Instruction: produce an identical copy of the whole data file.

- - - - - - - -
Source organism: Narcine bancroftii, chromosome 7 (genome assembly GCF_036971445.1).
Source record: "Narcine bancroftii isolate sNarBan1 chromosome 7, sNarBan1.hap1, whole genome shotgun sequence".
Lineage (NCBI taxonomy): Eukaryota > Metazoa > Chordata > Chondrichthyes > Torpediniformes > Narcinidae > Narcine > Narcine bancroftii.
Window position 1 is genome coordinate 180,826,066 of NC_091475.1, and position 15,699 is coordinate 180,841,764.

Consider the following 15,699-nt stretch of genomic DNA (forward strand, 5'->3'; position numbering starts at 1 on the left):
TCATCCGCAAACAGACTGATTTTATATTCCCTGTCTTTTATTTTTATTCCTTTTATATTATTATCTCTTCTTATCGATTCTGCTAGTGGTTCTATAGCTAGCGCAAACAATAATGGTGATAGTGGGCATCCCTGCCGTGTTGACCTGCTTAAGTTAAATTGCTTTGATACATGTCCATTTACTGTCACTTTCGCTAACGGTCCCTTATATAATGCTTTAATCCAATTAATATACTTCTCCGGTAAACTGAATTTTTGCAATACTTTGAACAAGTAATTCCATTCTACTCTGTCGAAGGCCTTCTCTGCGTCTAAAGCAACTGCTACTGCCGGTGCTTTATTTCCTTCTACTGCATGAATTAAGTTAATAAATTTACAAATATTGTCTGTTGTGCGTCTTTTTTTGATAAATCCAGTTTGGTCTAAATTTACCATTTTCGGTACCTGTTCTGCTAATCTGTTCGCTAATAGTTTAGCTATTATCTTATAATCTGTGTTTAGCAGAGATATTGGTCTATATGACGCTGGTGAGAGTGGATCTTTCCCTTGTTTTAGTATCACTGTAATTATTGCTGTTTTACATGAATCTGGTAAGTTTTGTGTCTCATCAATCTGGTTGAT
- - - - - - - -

Source organism: Narcine bancroftii, chromosome 7 (genome assembly GCF_036971445.1).
Source record: "Narcine bancroftii isolate sNarBan1 chromosome 7, sNarBan1.hap1, whole genome shotgun sequence".
Lineage (NCBI taxonomy): Eukaryota > Metazoa > Chordata > Chondrichthyes > Torpediniformes > Narcinidae > Narcine > Narcine bancroftii.
Window position 1 is genome coordinate 180,826,066 of NC_091475.1, and position 15,699 is coordinate 180,841,764.

Consider the following 15,699-nt stretch of genomic DNA (forward strand, 5'->3'; position numbering starts at 1 on the left):
TCATCCGCAAACAGACTGATTTTATATTCCCTGTCTTTTATTTTTATTCCTTTTATATTATTATCTCTTCTTATCGATTCTGCTAGTGGTTCTATAGCTAGCGCAAACAATAATGGTGATAGTGGGCATCCCTGCCGTGTTGACCTGCTTAAGTTAAATTGCTTTGATACATGTCCATTTACTGTCACTTTCGCTAACGGTCCCTTATATAATGCTTTAATCCAATTAATATACTTCTCCGGTAAACTGAATTTTTGCAATACTTTGAACAAGTAATTCCATTCTACTCTGTCGAAGGCCTTCTCTGCGTCTAAAGCAACTGCTACTGCCGGTGCTTTATTTCCTTCTACTGCATGAATTAAGTTAATAAATTTACAAATATTGTCTGTTGTGCGTCTTTTTTTGATAAATCCAGTTTGGTCTAAATTTACCATTTTCGGTACCTGTTCTGCTAATCTGTTCGCTAATAGTTTAGCTATTATCTTATAATCTGTGTTTAGCAGAGATATTGGTCTATATGACGCTGGTGAGAGTGGATCTTTCCCTTGTTTTAGTATCACTGTAATTATTGCTGTTTTACATGAATCTGGTAAGTTTTGTGTCTCATCAATCTGGTTGAT